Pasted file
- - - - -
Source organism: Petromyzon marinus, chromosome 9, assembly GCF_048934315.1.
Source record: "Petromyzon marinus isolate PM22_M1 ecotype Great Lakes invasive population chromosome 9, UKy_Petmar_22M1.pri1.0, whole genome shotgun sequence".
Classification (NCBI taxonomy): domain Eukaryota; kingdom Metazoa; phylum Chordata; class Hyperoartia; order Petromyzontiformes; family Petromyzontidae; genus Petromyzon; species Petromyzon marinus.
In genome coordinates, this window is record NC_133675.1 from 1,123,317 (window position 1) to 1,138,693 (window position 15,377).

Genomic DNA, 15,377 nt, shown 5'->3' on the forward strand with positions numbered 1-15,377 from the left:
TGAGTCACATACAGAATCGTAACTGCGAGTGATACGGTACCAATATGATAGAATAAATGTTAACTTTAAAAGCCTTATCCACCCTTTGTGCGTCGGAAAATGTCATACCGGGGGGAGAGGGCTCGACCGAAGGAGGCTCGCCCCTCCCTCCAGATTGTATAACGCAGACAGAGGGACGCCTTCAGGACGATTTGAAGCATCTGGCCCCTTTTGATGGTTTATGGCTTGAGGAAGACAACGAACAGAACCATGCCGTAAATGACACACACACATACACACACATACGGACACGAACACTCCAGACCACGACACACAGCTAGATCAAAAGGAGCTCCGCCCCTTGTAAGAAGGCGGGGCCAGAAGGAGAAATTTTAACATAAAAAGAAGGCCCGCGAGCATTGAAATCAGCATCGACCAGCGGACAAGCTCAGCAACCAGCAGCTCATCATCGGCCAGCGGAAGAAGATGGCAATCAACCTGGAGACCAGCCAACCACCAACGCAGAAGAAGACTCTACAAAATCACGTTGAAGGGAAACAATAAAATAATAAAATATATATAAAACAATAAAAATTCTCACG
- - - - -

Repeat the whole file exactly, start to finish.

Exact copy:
Source organism: Petromyzon marinus, chromosome 9, assembly GCF_048934315.1.
Source record: "Petromyzon marinus isolate PM22_M1 ecotype Great Lakes invasive population chromosome 9, UKy_Petmar_22M1.pri1.0, whole genome shotgun sequence".
Classification (NCBI taxonomy): domain Eukaryota; kingdom Metazoa; phylum Chordata; class Hyperoartia; order Petromyzontiformes; family Petromyzontidae; genus Petromyzon; species Petromyzon marinus.
In genome coordinates, this window is record NC_133675.1 from 1,123,317 (window position 1) to 1,138,693 (window position 15,377).

Genomic DNA, 15,377 nt, shown 5'->3' on the forward strand with positions numbered 1-15,377 from the left:
TGAGTCACATACAGAATCGTAACTGCGAGTGATACGGTACCAATATGATAGAATAAATGTTAACTTTAAAAGCCTTATCCACCCTTTGTGCGTCGGAAAATGTCATACCGGGGGGAGAGGGCTCGACCGAAGGAGGCTCGCCCCTCCCTCCAGATTGTATAACGCAGACAGAGGGACGCCTTCAGGACGATTTGAAGCATCTGGCCCCTTTTGATGGTTTATGGCTTGAGGAAGACAACGAACAGAACCATGCCGTAAATGACACACACACATACACACACATACGGACACGAACACTCCAGACCACGACACACAGCTAGATCAAAAGGAGCTCCGCCCCTTGTAAGAAGGCGGGGCCAGAAGGAGAAATTTTAACATAAAAAGAAGGCCCGCGAGCATTGAAATCAGCATCGACCAGCGGACAAGCTCAGCAACCAGCAGCTCATCATCGGCCAGCGGAAGAAGATGGCAATCAACCTGGAGACCAGCCAACCACCAACGCAGAAGAAGACTCTACAAAATCACGTTGAAGGGAAACAATAAAATAATAAAATATATATAAAACAATAAAAATTCTCACG